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Spectroscopic approach to capillary-alveolar membrane damage induced acute lung injury (3)

Lung injury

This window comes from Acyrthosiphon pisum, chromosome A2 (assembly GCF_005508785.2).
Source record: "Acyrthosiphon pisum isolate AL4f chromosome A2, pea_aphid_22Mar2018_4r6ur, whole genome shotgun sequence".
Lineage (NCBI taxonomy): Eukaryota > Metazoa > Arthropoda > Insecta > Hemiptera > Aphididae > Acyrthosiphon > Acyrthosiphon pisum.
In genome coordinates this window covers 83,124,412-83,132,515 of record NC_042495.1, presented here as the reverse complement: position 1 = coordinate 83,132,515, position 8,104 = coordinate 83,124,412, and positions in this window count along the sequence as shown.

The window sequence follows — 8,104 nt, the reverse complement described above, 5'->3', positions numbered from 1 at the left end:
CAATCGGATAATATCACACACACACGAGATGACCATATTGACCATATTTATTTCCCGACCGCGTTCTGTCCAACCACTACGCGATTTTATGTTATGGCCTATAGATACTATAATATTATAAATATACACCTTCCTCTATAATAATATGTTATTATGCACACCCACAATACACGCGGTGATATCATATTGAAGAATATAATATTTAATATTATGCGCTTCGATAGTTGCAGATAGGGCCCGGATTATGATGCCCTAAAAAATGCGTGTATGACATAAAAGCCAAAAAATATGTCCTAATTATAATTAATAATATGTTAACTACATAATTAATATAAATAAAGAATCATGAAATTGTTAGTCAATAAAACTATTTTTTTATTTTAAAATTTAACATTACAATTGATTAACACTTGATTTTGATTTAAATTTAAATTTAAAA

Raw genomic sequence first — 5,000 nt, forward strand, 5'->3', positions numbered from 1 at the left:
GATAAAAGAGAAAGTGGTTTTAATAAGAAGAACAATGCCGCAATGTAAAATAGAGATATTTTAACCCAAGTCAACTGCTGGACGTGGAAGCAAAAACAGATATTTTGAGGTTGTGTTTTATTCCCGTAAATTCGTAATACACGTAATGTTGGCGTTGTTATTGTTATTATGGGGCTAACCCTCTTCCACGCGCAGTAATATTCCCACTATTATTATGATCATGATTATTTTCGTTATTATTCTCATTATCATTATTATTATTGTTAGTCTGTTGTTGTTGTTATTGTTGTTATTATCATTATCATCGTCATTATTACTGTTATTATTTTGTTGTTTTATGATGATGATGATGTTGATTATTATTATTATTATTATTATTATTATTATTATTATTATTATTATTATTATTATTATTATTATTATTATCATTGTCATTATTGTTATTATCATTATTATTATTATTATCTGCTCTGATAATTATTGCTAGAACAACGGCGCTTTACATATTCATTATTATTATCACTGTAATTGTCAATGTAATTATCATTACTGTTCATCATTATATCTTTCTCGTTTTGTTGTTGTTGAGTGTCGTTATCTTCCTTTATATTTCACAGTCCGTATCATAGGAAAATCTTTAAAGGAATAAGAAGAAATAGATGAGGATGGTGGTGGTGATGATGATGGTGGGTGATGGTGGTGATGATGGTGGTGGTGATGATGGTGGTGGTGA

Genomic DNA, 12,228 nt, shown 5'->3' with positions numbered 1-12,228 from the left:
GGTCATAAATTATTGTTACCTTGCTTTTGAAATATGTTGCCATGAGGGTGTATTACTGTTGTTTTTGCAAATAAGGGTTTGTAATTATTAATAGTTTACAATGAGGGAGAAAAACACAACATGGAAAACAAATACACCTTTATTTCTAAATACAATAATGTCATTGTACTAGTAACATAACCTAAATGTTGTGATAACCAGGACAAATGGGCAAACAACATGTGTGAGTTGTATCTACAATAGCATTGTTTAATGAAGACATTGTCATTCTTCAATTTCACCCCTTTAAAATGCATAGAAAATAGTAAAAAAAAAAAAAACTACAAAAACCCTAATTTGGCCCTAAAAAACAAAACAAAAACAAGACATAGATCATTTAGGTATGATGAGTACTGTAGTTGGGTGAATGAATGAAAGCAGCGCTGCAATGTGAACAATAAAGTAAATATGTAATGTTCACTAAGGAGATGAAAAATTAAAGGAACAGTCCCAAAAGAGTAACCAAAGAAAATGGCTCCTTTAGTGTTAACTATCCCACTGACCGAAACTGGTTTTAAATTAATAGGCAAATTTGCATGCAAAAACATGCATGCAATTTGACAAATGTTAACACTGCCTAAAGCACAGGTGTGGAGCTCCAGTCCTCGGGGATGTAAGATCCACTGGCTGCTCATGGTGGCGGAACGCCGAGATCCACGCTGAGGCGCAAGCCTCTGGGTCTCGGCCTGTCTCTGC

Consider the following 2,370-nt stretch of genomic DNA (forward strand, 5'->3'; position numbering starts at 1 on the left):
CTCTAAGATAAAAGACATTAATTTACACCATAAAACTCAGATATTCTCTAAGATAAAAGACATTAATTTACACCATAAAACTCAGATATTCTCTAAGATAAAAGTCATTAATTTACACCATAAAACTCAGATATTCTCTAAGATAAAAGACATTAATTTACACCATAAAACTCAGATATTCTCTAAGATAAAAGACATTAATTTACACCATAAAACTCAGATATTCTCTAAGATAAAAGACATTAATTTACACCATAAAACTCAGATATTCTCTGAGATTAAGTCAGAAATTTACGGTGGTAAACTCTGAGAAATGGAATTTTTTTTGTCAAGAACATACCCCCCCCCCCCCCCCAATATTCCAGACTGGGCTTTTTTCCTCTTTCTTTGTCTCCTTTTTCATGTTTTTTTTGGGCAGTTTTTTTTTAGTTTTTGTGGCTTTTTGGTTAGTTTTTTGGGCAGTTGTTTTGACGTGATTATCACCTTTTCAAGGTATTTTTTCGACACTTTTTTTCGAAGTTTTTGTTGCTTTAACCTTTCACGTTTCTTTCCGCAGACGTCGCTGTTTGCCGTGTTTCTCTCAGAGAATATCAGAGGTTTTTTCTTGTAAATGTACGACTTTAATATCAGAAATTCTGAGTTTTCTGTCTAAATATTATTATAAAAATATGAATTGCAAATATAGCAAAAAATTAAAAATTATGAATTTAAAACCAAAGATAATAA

Clearly, a better procedure is warranted to diagnose ALI/ARDS effectively, and this procedure should be minimally invasive and cause little trauma to these already critically ill patients. In this paper, we introduce a new approach to detect pulmonary edema induced by increasing capillary-alveolar permeability in ALI. The approach is based on infrared (IR) spectroscopy, a technique used for the clinical diagnosis of diseased tissues and biofluids , in combination with the administration of hydroxyethyl starch (HES). The IR spectroscopic assessment of pulmonary permeability in ALI/ARDS patients does rely on the determination of PEN-TASPAN (Du Pont Pharma, Mississauga, Ontario), which is a low molecular weight HES infiltrating the alveolar space. PENTASPAN is a substituted glucose polymer with an average molecular weight of 200 to 300 kDa. Clinically, HES is used primarily as a colloid plasma volume expander. In the normal situation, the size of infused HES largely confines these molecules to the intravascular space until they are hydrolyzed by serum alpha-amylases into subunits small enough to be filtered and eliminated by the kidney . Certain pathological conditions capable of producing an increase in capillary permeability are expected to allow the larger HES macromolecules to leak into the interstitial space, and even enter the alveolar space in severe damage. The detection of HES in patient’s lung fluid thus indicates the presence of pulmonary vascular leakage, and HES can be used as an intravascular tracer of increased pulmonary capillary permeability. These HES polymers have a unique IR absorption signature that can be recognized easily and monitored by IR spectroscopy. ventolin inhaler

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